TORONTO, Feb. 8, 2012 /CNW/ - The families of the migrant workers who
died on Monday in the horrific crash in Hampstead, Ontario could get
survivors benefits from Ontario's workers' compensation system, the
Workplace Safety and Insurance Board (WSIB). The survivors, on the on
the hand, will likely get very limited workers compensation benefits
because they are migrant workers.
Migrant workers who get injured in the course of their employment are
supposedly entitled to the same rights and benefits as their Ontario
peers. According to IAVGO Community Legal Clinic, the truth on the
ground is very different. Exclusion may have devastating consequences
for the three workers who survived the crash.
"Canada and the agricultural industry are quick to dispose of migrant
workers who get injured in the course of their employment. Workers are
sent back to the global south, and in our experience, are unable to
find work with their injury and largely unable to pay for private
medical care. It's an inhumane and unjust way for Canada to treat
people who get injured putting food on our tables," says Jessica
Ponting, Community Legal Worker at the legal clinic.
"Despite the absurdity involved, the WSIB insists injured migrant
workers are not entitled to compensation for their wage loss because
they could be working in a suitable job in Ontario (either with their
employer or at another job) even though they are legally restricted
from working in Canada past the end of their visa," explains Maryth
Yachnin, Staff Lawyer at IAVGO.
For example, one of our clients is a Jamaican migrant worker who lost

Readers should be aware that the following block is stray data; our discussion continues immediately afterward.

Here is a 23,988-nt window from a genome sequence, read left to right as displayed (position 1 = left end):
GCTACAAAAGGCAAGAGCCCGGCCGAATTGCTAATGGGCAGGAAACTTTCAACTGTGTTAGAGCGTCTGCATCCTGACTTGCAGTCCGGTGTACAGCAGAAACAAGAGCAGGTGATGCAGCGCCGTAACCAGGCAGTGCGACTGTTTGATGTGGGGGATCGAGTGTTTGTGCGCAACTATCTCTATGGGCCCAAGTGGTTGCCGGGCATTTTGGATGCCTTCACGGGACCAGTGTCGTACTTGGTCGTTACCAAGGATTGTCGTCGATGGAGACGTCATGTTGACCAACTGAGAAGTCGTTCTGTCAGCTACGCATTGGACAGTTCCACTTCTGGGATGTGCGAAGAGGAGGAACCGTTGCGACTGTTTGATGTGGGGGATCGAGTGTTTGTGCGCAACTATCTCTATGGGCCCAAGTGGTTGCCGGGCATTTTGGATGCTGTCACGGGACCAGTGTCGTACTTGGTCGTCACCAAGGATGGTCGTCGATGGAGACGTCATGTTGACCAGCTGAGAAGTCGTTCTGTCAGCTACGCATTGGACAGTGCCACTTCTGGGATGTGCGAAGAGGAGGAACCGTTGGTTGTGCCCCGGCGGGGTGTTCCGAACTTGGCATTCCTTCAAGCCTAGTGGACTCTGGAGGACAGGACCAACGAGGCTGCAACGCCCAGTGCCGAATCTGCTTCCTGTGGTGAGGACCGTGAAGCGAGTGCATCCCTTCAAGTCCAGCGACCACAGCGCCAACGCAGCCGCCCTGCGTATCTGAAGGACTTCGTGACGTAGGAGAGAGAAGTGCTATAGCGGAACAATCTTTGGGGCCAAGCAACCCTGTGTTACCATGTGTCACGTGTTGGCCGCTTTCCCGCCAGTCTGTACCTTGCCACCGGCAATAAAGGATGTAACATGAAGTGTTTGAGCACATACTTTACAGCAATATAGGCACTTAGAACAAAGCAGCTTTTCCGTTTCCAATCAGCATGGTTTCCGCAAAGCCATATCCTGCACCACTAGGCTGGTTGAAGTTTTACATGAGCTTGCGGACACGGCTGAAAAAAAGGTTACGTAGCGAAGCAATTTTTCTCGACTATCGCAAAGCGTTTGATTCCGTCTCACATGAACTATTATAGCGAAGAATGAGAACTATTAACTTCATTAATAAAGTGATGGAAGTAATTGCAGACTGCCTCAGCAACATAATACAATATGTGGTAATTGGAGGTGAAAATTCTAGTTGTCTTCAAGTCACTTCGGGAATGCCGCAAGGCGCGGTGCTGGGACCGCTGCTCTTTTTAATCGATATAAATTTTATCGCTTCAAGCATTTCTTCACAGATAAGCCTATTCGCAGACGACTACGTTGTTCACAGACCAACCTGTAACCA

all function to his left hand while working in a greenhouse in
Niagara-on-the-Lake. Despite the migration program necessitating his
return to Jamaica, the WSIB told him that he could restore his earnings
if he worked in Ontario as a gas bar attendant. The WSIB then cut off
compensation leaving him unable to provide for his family.
"The WSIB's unfair policies mean that migrant workers became extremely
vulnerable to poverty and ill-health as a result of their labour in
Canada. The WSIB needs to change their policies so workers like the 3
survivors of the crash can get fair compensation for their injuries.
These workers cannot be treated as though they are disposable," says
IAVGO is a community legal aid clinic funded by Legal Aid Ontario since
1975. We serve low-income injured workers throughout Ontario and
prioritize the cases of injured migrant workers.
SOURCE Industrial Accident Victims Group of Ontario
For further information:
Maryth Yachnin at 416-924-6477 ext. 25 or Jessica Ponting at ext. 27 or 647-401-9611